Tuesday, June 25, 2019

Bamboo Rafting on the Martha Brae


Back in April, I spent a week at a resort in Runaway Bay along Jamaica's north coast with my best friend.  The one time we ventured off the resort, we went to Ocho Rios where we snorkeled and climbed Dunn's River Falls.  We, like so many visitors to the island, didn't venture beyond the coast.  Earlier this month, I found myself back in Jamaica, this time on a cruise ship stop. Not wanting to duplicate what I had done in April, my husband, my parents, and I decided to explore an area of Jamaica beyond its beaches.  Bamboo rafting on the Martha Brae provided the perfect opportunity for just that.

The Martha Brae is a river in northwestern Jamaica.  Located in Trelawny Parish near the town of Falmouth, the river is approximately 20 miles east of the more well known Montego Bay and 40 miles west of popular cruise ship port of Ocho Rios.

During Jamaica's 18th and 19th century plantation era, the river was used for transporting sugar and other crops from the plantations upstream to the port town of Falmouth.  From there, the crops were loaded onto ships sailing to Europe.  The river no longer serves as a means of transporting crops, but due to its constant flow, it provides water to many local towns and towns in the western part of the island.  Even when much of the island is experiencing  drought, apparently the Martha Brae continues to flow.  The locals say that it never runs dry.

There are many variations as to how the river got its name.  Our tour guide requested that each of us ask our raft captains how the river was named and during our ride back to Ocho Rios, each couple reported what they had been told.  Interestingly, none of the explanations were the same. Some were told that Martha Brae was the first and last name of a woman; the raft guide R and I had said that the river was named after a couple - Martha was the wife and Brae was her husband.  However, despite all the inconsistencies, there was one constant - that Martha was probably a witch who practiced voodoo.  The gist of the legend goes something like this: Spanish settlers were looking for gold on the island and enlisted the help of Martha.  She led them to the gold which was located in a cave hidden by the river.  Before the Spaniards could collect the gold, Martha used her powers to reverse the flow of the river, trapping the settlers in the process.  Some say that she also died as a result.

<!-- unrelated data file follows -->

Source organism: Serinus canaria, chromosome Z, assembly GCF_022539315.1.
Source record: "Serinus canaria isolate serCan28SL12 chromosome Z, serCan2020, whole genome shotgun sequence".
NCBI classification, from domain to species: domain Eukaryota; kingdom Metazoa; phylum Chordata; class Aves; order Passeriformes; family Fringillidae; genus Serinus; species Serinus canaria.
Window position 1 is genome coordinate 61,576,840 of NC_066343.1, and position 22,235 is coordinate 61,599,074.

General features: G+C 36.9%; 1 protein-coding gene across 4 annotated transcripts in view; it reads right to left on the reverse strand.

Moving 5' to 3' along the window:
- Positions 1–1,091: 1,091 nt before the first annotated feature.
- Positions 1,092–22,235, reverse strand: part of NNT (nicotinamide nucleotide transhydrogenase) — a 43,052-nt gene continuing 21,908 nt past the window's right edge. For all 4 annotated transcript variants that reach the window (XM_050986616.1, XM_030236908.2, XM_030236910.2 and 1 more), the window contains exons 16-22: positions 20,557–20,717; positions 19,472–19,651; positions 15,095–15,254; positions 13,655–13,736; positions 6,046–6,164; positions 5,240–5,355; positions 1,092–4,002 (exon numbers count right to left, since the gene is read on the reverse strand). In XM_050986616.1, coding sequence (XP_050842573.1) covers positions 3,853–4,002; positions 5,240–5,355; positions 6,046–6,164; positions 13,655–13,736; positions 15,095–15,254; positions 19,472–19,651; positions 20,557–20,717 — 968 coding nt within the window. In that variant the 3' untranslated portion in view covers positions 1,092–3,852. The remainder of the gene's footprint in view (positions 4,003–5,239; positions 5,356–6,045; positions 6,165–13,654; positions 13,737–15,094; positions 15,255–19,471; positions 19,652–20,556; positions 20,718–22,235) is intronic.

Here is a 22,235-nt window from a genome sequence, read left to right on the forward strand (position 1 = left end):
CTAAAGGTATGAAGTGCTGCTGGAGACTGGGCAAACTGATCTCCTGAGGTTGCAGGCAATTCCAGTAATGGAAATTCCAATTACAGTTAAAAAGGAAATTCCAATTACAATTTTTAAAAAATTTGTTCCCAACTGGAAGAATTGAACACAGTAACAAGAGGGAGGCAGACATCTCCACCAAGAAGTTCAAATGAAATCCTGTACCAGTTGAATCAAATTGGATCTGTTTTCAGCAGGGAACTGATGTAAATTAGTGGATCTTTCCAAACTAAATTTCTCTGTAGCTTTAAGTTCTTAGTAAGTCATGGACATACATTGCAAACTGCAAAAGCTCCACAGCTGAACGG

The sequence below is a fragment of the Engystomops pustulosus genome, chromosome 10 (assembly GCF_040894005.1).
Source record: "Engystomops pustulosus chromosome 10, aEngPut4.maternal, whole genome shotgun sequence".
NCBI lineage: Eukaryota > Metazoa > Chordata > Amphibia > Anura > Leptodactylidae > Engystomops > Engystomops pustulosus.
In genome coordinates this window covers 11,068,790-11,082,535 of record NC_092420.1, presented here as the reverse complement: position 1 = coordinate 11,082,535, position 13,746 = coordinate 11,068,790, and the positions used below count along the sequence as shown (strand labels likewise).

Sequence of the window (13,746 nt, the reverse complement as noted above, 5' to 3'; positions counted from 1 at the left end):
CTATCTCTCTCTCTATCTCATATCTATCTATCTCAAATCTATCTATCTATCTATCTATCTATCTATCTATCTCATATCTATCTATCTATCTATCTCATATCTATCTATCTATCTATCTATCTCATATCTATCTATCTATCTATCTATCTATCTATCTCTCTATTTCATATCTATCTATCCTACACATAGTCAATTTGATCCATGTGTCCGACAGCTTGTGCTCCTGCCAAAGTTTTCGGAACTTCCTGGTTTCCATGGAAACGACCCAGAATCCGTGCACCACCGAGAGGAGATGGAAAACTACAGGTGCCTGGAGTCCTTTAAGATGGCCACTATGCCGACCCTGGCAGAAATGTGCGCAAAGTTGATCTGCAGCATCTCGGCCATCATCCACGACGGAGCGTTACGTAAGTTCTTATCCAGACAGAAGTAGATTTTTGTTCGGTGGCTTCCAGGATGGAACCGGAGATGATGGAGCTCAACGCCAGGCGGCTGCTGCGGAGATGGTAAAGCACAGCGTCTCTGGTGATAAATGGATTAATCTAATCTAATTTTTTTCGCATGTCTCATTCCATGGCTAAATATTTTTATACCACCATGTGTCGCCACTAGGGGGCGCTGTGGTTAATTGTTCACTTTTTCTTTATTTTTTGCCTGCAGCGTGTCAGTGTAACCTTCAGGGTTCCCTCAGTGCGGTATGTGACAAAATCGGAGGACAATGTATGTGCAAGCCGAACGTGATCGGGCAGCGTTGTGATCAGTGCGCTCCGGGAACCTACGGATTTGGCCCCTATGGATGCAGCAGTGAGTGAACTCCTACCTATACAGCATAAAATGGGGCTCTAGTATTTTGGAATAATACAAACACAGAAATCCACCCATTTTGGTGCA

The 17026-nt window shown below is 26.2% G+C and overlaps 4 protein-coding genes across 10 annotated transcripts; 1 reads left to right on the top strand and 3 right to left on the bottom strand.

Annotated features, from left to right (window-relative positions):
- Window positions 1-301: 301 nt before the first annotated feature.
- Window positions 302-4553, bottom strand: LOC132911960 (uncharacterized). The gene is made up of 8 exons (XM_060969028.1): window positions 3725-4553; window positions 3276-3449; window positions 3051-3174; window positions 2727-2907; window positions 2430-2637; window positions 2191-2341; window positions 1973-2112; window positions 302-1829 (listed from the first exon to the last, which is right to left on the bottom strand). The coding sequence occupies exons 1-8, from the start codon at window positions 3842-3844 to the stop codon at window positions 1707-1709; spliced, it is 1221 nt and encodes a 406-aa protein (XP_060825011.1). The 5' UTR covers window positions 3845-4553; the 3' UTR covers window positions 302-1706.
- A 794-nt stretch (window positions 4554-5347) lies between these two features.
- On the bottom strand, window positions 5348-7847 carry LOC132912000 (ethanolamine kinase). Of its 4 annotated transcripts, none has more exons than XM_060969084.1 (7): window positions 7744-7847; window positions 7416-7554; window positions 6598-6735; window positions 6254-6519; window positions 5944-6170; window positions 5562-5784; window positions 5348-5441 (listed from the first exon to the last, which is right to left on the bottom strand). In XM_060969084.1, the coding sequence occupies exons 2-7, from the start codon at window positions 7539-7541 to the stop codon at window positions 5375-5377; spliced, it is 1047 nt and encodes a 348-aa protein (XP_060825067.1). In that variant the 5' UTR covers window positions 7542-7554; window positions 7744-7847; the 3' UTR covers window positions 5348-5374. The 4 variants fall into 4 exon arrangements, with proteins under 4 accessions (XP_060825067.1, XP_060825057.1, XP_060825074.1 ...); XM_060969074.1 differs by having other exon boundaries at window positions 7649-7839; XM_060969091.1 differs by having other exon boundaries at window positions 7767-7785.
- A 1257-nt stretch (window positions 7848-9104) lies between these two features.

Raft trips begin at a starting point called Rafter's Village where there are restrooms, an outdoor bar, an herb garden, and a shop or two selling souvenirs.  The launch site is a short walk away from the village.  


The boarding/launch site.


Each 30-foot bamboo raft carries two passengers and a raft captain.  According to our raft captain, the rafts can weigh upwards of 700 lbs. and typically last 4-5 years.  Much to my surprise and delight, the raft R and I shared felt very stable as we boarded and disembarked the craft and throughout the one-hour float.  It definitely didn't feel flimsy!  Using a bamboo pole, our captain steered and sometimes propelled the raft in the gentle current to Martha's Rest, the ending point 3-miles down the river.  



Rafting on the Martha Brae has been a popular tourist activity for 40 years.  It has been said that such notable celebrities such as Chuck Norris, Queen Elizabeth II, Spike Lee, Kenny Rogers, Patrick Ewing, Johnny Cash, and Usain Bolt have taken raft trips down the green tinted river.


My parents on their raft.

A Martha Brae traffic jam.

My excursion down the Martha Brae was very relaxing, tranquil, and quite a dramatic departure from the snorkeling and Dunn's River Falls excursion I had taken in April.  R, my parents, and I all enjoyed the peaceful float down the river under the lush, green canopy of trees and I have no reservations recommending this excursion.  It provided me with an opportunity to see a part of Jamaica that I hadn't seen before and to interact with some interesting locals.



Out of convenience, I booked our excursion through our cruise line, MSC.  I'm assuming that most, if not all, cruise lines that port in Jamaica probably offer Martha Brae rafting excursions but I can't say that with 100% certainty.  The tour is also available through private shore excursion operators.  For more information on this uniquely Jamaican experience, click here.


Linking up with Random-osity




Thursday, June 20, 2019

Hiking Among the Hoodoos - A Photo Essay

During my American Southwest road trip last summer, I spent one morning hiking among the hoodoos of Bryce Canyon National Park. Hoodoos are columns of weathered rock and they are in abundance in this remote national park located in the southwest Utah about 4 hours from Las Vegas, NV.